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Colloque annuel ReSMiQ

9 mai 2019, de 9h00 à 18h00
Université Concordia,
Engineering And Visual Arts Building,
1515 Stainte-Cathrine O.
2e et 3e étage

Merci pour leur soutien à

              

 

Programme en bref

Salle EV 3.309, 3e étage
 9h00 Message de bienvenue
Mounir Boukadoum, Dir.
 9h15



Séminaire ReSMiQ I
Making Sense of the Data Trove Hidden in Medical Ultrasound Signals
Hassan Rivaz, Concordia University, Montreal, Canada
9h45 Concours d’affiche scientifique - présentations orales 1ère partie
Mon projet en 90·106 μs
Des étudiants de cycles supérieurs vont démontrer leur savoir-faire scientifique lors de présentations orale de 90 secondes.
Liste des projets en compétition
10h15 Pause café
10h30 Concours d’affiche scientifique - présentation orales 2ième partie
Salle EV 2.260, 2e étage
11h00 Concours d'affiche scientifique - présentation d'affiches
Des étudiants de cycles supérieurs vont démontrer leur savoir-faire scientifique lors de présentation d'affiches.
Atrium 2e étage, Salle EV 2.184
12h00 Dîner pour les participants
Salle EV 3.309, 3e étage
13h30



Séminaire invité I
Adaptive and Resilient Circuits for Processors
Keith Bowman, Qualcomm Technologies, Inc., États-Unis, IEEE SSCS Distinguished Lecturer
14h30 Séminaire invité II
Energy Effective Graphene Based Computing
Sorin Cotofana, Delft University of Technology, Pays-Bas, IEEE CASS Distinguished Lecturer
15h30 Pause café
15h45 Séminaire ReSMiQ II
"IoT Edge Computing using Emerging Technologies"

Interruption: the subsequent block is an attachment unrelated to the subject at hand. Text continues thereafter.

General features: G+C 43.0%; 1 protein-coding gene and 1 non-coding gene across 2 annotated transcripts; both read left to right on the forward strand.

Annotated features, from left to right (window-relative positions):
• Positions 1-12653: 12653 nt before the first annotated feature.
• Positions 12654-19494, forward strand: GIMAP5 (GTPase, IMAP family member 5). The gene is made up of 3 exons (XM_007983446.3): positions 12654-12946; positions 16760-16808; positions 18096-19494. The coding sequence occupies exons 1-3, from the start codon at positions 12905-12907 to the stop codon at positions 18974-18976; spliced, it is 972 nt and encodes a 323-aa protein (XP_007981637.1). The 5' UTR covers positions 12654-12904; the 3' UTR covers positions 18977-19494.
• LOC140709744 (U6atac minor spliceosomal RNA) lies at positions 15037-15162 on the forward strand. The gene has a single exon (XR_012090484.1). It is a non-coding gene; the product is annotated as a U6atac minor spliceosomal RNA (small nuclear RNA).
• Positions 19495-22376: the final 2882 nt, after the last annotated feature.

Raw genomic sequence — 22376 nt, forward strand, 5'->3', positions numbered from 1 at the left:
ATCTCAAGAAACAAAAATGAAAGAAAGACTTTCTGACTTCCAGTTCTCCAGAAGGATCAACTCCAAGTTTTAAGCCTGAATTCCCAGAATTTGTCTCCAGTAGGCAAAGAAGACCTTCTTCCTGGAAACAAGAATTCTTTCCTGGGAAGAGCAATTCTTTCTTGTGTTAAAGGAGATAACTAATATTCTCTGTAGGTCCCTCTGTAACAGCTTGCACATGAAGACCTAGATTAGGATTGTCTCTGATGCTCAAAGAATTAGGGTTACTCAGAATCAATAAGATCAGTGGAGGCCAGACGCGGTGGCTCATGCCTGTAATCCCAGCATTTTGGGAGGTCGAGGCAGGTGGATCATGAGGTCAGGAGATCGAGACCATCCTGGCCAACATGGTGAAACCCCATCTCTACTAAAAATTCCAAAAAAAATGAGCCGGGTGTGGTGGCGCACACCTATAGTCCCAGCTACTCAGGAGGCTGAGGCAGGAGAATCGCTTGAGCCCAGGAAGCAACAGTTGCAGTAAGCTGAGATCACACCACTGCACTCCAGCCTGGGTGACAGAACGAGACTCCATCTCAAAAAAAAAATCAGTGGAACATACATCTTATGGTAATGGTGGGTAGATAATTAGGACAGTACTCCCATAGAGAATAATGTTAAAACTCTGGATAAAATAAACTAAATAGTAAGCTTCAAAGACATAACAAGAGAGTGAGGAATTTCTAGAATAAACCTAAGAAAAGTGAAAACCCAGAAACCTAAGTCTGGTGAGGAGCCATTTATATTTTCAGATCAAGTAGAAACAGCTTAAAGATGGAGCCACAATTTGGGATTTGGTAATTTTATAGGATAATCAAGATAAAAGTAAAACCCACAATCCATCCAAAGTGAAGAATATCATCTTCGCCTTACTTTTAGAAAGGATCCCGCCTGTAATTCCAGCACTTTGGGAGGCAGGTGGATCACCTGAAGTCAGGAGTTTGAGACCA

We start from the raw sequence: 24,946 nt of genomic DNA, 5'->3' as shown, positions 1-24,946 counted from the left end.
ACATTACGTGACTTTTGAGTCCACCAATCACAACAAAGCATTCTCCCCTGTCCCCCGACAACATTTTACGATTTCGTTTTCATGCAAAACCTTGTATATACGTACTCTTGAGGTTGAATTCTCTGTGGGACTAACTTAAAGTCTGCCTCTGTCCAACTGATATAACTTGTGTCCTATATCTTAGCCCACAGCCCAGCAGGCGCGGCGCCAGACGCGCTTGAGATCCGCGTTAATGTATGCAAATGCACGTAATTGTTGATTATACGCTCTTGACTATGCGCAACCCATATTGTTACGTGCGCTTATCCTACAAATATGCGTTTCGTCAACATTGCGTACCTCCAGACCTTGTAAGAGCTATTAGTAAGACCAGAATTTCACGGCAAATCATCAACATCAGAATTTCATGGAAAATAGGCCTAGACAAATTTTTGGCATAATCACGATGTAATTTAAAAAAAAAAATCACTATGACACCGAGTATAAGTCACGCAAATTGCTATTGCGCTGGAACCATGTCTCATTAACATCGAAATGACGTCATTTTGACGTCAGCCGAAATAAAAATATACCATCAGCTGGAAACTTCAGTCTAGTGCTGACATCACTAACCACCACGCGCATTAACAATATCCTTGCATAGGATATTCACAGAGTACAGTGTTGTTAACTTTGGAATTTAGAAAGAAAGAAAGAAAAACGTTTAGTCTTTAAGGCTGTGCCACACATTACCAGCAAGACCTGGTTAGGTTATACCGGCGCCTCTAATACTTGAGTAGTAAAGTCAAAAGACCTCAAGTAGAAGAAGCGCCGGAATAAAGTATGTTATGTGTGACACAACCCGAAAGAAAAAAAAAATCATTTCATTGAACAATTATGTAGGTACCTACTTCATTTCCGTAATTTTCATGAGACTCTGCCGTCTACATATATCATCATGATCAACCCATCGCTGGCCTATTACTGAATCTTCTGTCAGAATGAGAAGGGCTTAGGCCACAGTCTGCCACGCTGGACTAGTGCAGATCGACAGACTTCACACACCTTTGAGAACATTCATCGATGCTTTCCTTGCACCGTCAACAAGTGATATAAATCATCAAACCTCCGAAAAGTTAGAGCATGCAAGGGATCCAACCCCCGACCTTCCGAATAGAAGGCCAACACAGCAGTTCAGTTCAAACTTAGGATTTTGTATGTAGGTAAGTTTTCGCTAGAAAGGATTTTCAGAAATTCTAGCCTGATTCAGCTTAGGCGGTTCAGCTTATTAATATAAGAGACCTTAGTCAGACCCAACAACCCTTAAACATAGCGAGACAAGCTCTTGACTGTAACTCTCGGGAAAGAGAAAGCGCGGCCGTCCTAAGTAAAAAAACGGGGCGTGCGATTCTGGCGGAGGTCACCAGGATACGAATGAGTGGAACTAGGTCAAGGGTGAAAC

Gabriela Nicolescu, Polytechnique Montreal, Canada
16h15

 

 

 



Table ronde
Internet of Things (IoT) challenges for hardware designers.

Modérateur: Mounir Boukadoum (UQAM)

Participants:
Hassan Rivaz, Université Concordia
Gabriela Nicolescu, Polytechnique Montréal
Keith Bowman, Qualcomm Technologies
Sorin Cotofana, Delft University of Technology

17h15 Cocktail et remise des prix

 

 

Nos conférenciers invités


Hassan Rivaz
Université Concordia, Montréal, Canada.

“Making Sense of the Data Trove Hidden in Medical Ultrasound Signals”

Résumé - This talk focuses on developing image analysis techniques that reveal otherwise hidden information in clinical ultrasound Signals. Ultrasound is one of the most commonly used imaging modalities because of its low cost and ease of use. However, it has two main drawbacks. First, raw ultrasound data is not suitable for visualization, and as such, is converted to the familiar grey-scale images which lead to a loss of most of its information. Second, these grey-scale images are hard to interpret since they are noisy and collected at oblique angles. In this talk, we tackle these issues by developing techniques that extract clinically useful information such as tissue elasticity from the complex raw ultrasound signals, and register them to other modalities such as Magnetic Resonance Imaging (MRI) to help with their interpretation.

Biographie - Hassan Rivaz is an Assistant Professor in Electrical and Computer Engineering and a Concordia University Research Chair in Medical Image Analysis. He is an Associate Editor of IEEE Transactions on Medical Imaging (TMI), and IEEE Transactions on Ultrasonics, Ferroelectrics and Frequency Control (TUFFC). He served as an Area Chair of MICCAI 2017 and MICCAI 2018 conferences, co-organized CuRIOUS MICCAI 2018 Challenge on correction of brain shift using ultrasound, and co-organized CereVis MICCAI 2018 Workshop on Cerebral Data Visualization. He also co-organized the elastography tutorial at IEEE ISBI 2018, and will co-organize a similar tutorial at ISBI 2019. He directs the IMPACT lab: IMage Processing and Characterization of Tissue, which can be found at http://sonography.ai